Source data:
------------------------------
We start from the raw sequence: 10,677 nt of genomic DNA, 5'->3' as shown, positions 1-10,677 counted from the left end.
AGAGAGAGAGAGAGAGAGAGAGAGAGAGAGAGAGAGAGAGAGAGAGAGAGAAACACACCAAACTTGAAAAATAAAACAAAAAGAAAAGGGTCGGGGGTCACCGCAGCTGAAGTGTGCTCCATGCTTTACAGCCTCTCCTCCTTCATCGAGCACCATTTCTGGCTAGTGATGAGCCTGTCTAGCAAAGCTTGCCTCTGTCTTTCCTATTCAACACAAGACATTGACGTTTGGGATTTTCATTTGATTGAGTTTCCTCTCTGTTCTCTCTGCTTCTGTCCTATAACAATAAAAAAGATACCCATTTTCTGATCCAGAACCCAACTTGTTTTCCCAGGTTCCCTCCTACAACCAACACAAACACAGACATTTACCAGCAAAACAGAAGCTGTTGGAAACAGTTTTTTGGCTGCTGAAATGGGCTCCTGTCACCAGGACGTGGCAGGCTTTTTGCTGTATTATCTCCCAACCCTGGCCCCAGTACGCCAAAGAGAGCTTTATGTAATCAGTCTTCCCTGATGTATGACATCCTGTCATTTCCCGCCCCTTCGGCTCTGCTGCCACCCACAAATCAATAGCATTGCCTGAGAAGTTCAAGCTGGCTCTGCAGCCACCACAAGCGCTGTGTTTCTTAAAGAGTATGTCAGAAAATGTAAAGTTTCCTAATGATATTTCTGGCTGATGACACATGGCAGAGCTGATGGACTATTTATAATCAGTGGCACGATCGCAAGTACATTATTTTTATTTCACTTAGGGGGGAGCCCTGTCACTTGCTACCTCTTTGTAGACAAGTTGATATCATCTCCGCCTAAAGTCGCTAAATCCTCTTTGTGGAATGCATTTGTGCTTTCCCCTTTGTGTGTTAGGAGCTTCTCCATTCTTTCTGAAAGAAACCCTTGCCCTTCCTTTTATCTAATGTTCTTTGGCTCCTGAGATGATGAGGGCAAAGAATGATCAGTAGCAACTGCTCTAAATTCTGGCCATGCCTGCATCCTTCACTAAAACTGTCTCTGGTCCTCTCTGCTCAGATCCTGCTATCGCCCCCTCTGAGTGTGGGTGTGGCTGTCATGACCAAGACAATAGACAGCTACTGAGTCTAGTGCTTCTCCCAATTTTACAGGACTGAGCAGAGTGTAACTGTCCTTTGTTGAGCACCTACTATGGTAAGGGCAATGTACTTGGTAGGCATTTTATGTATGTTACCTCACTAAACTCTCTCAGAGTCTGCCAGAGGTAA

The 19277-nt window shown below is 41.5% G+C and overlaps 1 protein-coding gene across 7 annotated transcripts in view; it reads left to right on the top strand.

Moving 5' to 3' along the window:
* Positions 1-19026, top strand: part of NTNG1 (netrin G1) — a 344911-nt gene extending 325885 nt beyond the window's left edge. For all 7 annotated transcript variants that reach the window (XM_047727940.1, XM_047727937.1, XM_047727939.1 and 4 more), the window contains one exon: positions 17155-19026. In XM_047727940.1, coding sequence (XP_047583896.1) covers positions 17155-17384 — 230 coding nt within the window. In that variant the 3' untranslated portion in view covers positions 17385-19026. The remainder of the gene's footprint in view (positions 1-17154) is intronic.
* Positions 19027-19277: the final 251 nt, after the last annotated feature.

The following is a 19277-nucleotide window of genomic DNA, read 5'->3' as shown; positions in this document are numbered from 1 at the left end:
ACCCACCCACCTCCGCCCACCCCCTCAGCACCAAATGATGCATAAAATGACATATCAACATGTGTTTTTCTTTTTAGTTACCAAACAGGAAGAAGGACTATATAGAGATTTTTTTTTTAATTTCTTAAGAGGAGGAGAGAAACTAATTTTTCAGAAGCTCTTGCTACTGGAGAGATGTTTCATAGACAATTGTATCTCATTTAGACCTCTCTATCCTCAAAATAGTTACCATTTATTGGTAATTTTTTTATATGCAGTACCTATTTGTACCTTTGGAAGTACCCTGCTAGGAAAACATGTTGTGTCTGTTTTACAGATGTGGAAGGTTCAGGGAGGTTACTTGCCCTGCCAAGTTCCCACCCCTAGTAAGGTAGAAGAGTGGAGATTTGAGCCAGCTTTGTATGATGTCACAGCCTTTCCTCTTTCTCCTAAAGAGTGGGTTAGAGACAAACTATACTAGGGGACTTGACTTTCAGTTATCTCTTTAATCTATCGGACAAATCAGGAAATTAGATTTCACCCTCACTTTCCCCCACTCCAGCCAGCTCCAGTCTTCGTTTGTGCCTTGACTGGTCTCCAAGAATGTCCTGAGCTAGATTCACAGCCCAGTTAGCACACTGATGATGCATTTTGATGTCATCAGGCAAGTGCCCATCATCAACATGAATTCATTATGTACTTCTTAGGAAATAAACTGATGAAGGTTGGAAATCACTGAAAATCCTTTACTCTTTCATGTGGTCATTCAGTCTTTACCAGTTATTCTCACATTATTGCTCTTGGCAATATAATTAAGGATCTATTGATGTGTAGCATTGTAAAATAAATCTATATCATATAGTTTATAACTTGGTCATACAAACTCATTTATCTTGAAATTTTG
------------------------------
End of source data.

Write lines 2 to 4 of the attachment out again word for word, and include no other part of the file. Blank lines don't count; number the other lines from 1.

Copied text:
AGAGAGAGAGAGAGAGAGAGAGAGAGAGAGAGAGAGAGAGAGAGAGAGAGAAACACACCAAACTTGAAAAATAAAACAAAAAGAAAAGGGTCGGGGGTCACCGCAGCTGAAGTGTGCTCCATGCTTTACAGCCTCTCCTCCTTCATCGAGCACCATTTCTGGCTAGTGATGAGCCTGTCTAGCAAAGCTTGCCTCTGTCTTTCCTATTCAACACAAGACATTGACGTTTGGGATTTTCATTTGATTGAGTTTCCTCTCTGTTCTCTCTGCTTCTGTCCTATAACAATAAAAAAGATACCCATTTTCTGATCCAGAACCCAACTTGTTTTCCCAGGTTCCCTCCTACAACCAACACAAACACAGACATTTACCAGCAAAACAGAAGCTGTTGGAAACAGTTTTTTGGCTGCTGAAATGGGCTCCTGTCACCAGGACGTGGCAGGCTTTTTGCTGTATTATCTCCCAACCCTGGCCCCAGTACGCCAAAGAGAGCTTTATGTAATCAGTCTTCCCTGATGTATGACATCCTGTCATTTCCCGCCCCTTCGGCTCTGCTGCCACCCACAAATCAATAGCATTGCCTGAGAAGTTCAAGCTGGCTCTGCAGCCACCACAAGCGCTGTGTTTCTTAAAGAGTATGTCAGAAAATGTAAAGTTTCCTAATGATATTTCTGGCTGATGACACATGGCAGAGCTGATGGACTATTTATAATCAGTGGCACGATCGCAAGTACATTATTTTTATTTCACTTAGGGGGGAGCCCTGTCACTTGCTACCTCTTTGTAGACAAGTTGATATCATCTCCGCCTAAAGTCGCTAAATCCTCTTTGTGGAATGCATTTGTGCTTTCCCCTTTGTGTGTTAGGAGCTTCTCCATTCTTTCTGAAAGAAACCCTTGCCCTTCCTTTTATCTAATGTTCTTTGGCTCCTGAGATGATGAGGGCAAAGAATGATCAGTAGCAACTGCTCTAAATTCTGGCCATGCCTGCATCCTTCACTAAAACTGTCTCTGGTCCTCTCTGCTCAGATCCTGCTATCGCCCCCTCTGAGTGTGGGTGTGGCTGTCATGACCAAGACAATAGACAGCTACTGAGTCTAGTGCTTCTCCCAATTTTACAGGACTGAGCAGAGTGTAACTGTCCTTTGTTGAGCACCTACTATGGTAAGGGCAATGTACTTGGTAGGCATTTTATGTATGTTACCTCACTAAACTCTCTCAGAGTCTGCCAGAGGTAA

The 19277-nt window shown below is 41.5% G+C and overlaps 1 protein-coding gene across 7 annotated transcripts in view; it reads left to right on the top strand.

Moving 5' to 3' along the window: